Source: Those Catholic Men
“We asked 100 married men, ‘Who do you talk to first when your wife finds out you’ve cheated on her?’” I heard this question recently on a re-run episode of the classic dinnertime game show “Family Feud.” Funny the things we remember, right? Oddly, I also recall the number one answer was “bartender.” Really? Yep. The number one person that one hundred men surveyed would turn to first in a time of crisis was a bartender – not a priest, not their fathers, not a close friend . . . a bartender. That sadly reveals the extent of the epidemic relationship failure among men today.
I’m not talking about the failure of men cheating. While sad enough, I would argue that the greater tragedy is that they have no one to talk to when they fail. The majority of them will bottle up their infidelity – along with the host of other failures they give in to – never telling anyone; never unburdening themselves of the pain and baggage of their “lives of quiet desperation.”
If Those Catholic Men and Exodus 90 are about anything, they are about identifying and releasing the true power of real male friendships and accountability in the context of our Catholic faith. So how do we identify a friendship between men that keeps us from isolation but also keeps us moving forward? Here’s four qualities:
#1 – Authentic friends are on the same quest. “True friendship consists in mutually perfecting one another and drawing closer to God.” St. Teresa of Jesus
What makes authentic friendships exciting and challenging? The journey. Drawing closer to God with a brother beside you is the most compelling thing I know. Realizing that when one of you stumbles, the other one is there to pick him up; makes the road more bearable. When my friend, Martin, gets a little weary with life’s challenges; I’ll jump in, crack a joke, buy him a beer and a great cigar, and remind him that whatever he thinks he’s going through, he should offer it up for my salvation! You see, we’re on the same path . . . the same journey . . . the same quest. Pope St. John Paul II called it “the path of Gospel heroism.” Authentic friends understand this and acknowledge that we can never leave a brother behind.
#2 – Authentic friends are honest. “True friendship ought never to conceal what it thinks.” St. Jerome
The enemy of our souls has a favorite tactic. It goes like this. In his slimy, sly voice he whispers, “If they knew everything about you, no one would have anything to do with you. You’re a fraud. You’ll never be holy.” Of course, his lies are just that. To destroy them, though, all we have to do is be honest. If we really want “iron to sharpen iron”, if we really want to grow in the grace of our Lord, we have to be honest with at least one authentic friend. Sure, it takes a little courage at first, but once you’ve opened up, it becomes natural. Man up. Spit it out. Be honest. Good grief, you’re not that unique!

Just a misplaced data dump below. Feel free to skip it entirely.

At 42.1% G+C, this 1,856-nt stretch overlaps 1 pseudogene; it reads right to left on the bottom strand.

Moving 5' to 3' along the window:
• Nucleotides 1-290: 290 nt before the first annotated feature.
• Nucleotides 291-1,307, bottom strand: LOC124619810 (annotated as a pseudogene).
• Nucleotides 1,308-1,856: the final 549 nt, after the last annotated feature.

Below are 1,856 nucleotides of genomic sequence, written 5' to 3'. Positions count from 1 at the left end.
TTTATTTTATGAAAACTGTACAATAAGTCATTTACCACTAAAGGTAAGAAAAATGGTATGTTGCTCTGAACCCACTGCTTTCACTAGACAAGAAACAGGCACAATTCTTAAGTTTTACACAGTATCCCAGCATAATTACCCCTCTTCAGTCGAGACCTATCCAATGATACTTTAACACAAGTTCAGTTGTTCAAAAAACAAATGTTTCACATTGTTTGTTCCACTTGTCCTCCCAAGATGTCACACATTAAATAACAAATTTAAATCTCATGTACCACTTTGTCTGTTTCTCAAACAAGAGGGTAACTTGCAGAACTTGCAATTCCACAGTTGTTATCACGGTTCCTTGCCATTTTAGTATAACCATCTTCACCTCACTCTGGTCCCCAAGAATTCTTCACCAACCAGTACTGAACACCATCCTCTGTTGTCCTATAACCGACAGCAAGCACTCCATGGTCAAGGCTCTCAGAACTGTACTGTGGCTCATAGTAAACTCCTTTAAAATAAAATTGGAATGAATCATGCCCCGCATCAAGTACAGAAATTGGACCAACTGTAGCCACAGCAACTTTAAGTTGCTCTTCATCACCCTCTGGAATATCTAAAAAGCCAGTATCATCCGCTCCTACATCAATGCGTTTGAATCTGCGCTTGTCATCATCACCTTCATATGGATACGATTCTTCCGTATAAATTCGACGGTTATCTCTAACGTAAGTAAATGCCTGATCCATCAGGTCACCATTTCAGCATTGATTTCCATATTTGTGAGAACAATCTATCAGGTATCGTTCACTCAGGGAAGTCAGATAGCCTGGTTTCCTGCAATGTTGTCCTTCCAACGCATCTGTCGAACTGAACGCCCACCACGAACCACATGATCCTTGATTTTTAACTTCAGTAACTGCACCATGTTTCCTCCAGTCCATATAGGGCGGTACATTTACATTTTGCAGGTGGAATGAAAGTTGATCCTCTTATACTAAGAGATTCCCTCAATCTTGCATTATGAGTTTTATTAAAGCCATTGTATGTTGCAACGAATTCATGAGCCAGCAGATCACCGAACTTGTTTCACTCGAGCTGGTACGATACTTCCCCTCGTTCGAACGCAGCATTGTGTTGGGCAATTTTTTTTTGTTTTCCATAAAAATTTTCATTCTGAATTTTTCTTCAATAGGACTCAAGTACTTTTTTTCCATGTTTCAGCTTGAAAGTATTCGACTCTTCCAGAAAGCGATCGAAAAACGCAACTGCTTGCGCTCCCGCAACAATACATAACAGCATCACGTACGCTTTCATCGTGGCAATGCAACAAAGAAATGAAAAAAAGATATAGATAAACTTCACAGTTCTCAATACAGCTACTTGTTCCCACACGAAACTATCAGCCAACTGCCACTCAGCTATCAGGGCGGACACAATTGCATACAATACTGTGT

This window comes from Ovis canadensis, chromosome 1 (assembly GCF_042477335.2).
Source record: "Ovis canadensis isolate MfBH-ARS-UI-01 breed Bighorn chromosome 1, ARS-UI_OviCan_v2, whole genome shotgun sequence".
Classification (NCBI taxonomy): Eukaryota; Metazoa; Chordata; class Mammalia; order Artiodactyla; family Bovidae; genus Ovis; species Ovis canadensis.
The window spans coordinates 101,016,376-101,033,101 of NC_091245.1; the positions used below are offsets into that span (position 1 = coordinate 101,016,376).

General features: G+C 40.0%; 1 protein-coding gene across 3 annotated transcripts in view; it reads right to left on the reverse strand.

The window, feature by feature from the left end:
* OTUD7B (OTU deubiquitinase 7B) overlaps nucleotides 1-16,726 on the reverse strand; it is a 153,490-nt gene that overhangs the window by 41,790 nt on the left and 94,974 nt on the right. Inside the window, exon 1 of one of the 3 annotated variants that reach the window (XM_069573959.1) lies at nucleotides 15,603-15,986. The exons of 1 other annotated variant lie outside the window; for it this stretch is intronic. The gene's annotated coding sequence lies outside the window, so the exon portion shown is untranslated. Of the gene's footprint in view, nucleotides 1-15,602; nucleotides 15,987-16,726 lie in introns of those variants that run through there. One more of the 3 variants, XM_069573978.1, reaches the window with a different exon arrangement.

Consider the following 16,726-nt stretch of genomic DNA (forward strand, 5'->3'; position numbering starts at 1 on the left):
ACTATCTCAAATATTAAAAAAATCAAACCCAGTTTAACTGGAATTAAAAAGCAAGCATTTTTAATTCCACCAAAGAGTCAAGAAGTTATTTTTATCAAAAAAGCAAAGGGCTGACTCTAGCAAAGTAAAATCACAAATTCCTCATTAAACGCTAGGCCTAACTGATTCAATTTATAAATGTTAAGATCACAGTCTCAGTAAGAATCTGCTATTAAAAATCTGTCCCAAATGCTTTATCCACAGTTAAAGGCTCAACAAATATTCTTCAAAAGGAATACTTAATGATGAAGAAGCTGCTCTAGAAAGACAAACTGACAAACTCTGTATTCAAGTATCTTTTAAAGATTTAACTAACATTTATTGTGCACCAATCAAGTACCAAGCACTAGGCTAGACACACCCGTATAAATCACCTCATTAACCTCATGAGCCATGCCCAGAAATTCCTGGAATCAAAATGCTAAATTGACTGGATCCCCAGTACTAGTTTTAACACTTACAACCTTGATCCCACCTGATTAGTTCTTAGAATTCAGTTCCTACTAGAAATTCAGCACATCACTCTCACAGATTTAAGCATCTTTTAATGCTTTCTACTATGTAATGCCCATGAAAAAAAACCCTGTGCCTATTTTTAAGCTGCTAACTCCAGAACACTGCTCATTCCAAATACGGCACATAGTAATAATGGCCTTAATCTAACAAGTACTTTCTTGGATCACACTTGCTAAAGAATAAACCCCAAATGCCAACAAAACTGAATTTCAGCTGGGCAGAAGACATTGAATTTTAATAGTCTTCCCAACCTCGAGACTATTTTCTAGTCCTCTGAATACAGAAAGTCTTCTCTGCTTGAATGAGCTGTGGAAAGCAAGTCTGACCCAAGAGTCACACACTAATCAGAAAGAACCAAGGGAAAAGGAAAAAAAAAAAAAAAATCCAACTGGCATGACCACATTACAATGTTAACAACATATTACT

#3 – Authentic friends are vulnerable. “God sends us friends to be our firm support in the whirlpool of struggle. In the company of friends we will find strength to attain our sublime ideal.” St. Maximilian Kolbe
Real guy relationships only happen when we put ourselves out there – when we’re willing to say, “This is me. I want to grow. I want to take risks. I’m willing to change. I want a good life. But, for now, this is me.” You’ll be surprised at how many guys are looking for a friend they can be that open with. You’ll also meet a few guys who can’t handle the truth. Let’s face it. We live in a world with walls, and a lot of men are willing to hide behind those walls and lick their wounds until they slowly die. While we need to find a way to knock down their walls and rescue these brothers, right now at least, I’d argue we have to focus on those who want relationships.
#4 – Authentic friends treat each other with compassion and respect. “There is nothing on this earth more to be prized than true friendship.” St. Thomas Aquinas
The best icon of authentic love I can think of is the Holy Family. While much could be (and has been) said of the deep love between Jesus and His mother, it is the example of St. Joseph that jumps out to me when I think about the Holy Family. St. Joseph must have felt the incredible responsibilities of fatherhood when he held Jesus in his arms for the first time and felt the beat of that tiny Sacred Heart. Every father has been there. He must have felt a deep fatherly pride as the God-man he protected grew into the man who would save the world. But, even though St. Joseph was the closest person to our Lady and our Lord, he was still their servant and protector. St. Joseph is what authentic masculine love looks like. It serves, it protects, and it is compassionate, respectful, and abiding. Just as we pray for St. Joseph’s intercession for us as fathers and men, we should look to his example for how to build authentic friendships with our brothers.